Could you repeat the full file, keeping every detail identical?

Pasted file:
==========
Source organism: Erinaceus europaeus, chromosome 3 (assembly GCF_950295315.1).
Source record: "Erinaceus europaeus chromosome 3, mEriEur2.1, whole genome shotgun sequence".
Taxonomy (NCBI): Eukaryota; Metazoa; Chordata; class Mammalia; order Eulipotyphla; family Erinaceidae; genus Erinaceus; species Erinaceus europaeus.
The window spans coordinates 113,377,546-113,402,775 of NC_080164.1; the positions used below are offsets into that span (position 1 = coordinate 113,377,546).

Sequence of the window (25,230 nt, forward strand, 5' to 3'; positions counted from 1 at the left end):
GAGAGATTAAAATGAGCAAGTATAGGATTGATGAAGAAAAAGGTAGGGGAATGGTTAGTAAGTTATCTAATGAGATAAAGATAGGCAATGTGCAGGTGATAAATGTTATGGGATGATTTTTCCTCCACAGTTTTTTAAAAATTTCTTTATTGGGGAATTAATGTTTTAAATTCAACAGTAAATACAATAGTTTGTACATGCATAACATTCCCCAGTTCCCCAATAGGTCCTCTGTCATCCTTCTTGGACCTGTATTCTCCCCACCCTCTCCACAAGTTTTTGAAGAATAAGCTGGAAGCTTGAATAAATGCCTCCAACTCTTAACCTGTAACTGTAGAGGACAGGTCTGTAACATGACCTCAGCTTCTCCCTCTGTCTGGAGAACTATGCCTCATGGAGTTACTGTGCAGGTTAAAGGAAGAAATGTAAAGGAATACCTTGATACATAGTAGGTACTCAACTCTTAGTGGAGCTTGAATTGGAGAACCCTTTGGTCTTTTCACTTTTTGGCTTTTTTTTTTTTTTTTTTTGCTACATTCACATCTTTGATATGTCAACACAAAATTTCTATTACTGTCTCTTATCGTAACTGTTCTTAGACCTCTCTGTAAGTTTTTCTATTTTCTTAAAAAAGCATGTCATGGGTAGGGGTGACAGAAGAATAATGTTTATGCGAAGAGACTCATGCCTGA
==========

Source organism: Erinaceus europaeus, chromosome 3 (assembly GCF_950295315.1).
Source record: "Erinaceus europaeus chromosome 3, mEriEur2.1, whole genome shotgun sequence".
Taxonomy (NCBI): Eukaryota; Metazoa; Chordata; class Mammalia; order Eulipotyphla; family Erinaceidae; genus Erinaceus; species Erinaceus europaeus.
The window spans coordinates 113,377,546-113,402,775 of NC_080164.1; the positions used below are offsets into that span (position 1 = coordinate 113,377,546).

Sequence of the window (25,230 nt, forward strand, 5' to 3'; positions counted from 1 at the left end):
GAGAGATTAAAATGAGCAAGTATAGGATTGATGAAGAAAAAGGTAGGGGAATGGTTAGTAAGTTATCTAATGAGATAAAGATAGGCAATGTGCAGGTGATAAATGTTATGGGATGATTTTTCCTCCACAGTTTTTTAAAAATTTCTTTATTGGGGAATTAATGTTTTAAATTCAACAGTAAATACAATAGTTTGTACATGCATAACATTCCCCAGTTCCCCAATAGGTCCTCTGTCATCCTTCTTGGACCTGTATTCTCCCCACCCTCTCCACAAGTTTTTGAAGAATAAGCTGGAAGCTTGAATAAATGCCTCCAACTCTTAACCTGTAACTGTAGAGGACAGGTCTGTAACATGACCTCAGCTTCTCCCTCTGTCTGGAGAACTATGCCTCATGGAGTTACTGTGCAGGTTAAAGGAAGAAATGTAAAGGAATACCTTGATACATAGTAGGTACTCAACTCTTAGTGGAGCTTGAATTGGAGAACCCTTTGGTCTTTTCACTTTTTGGCTTTTTTTTTTTTTTTTTTTGCTACATTCACATCTTTGATATGTCAACACAAAATTTCTATTACTGTCTCTTATCGTAACTGTTCTTAGACCTCTCTGTAAGTTTTTCTATTTTCTTAAAAAAGCATGTCATGGGTAGGGGTGACAGAAGAATAATGTTTATGCGAAGAGACTCATGCCTGA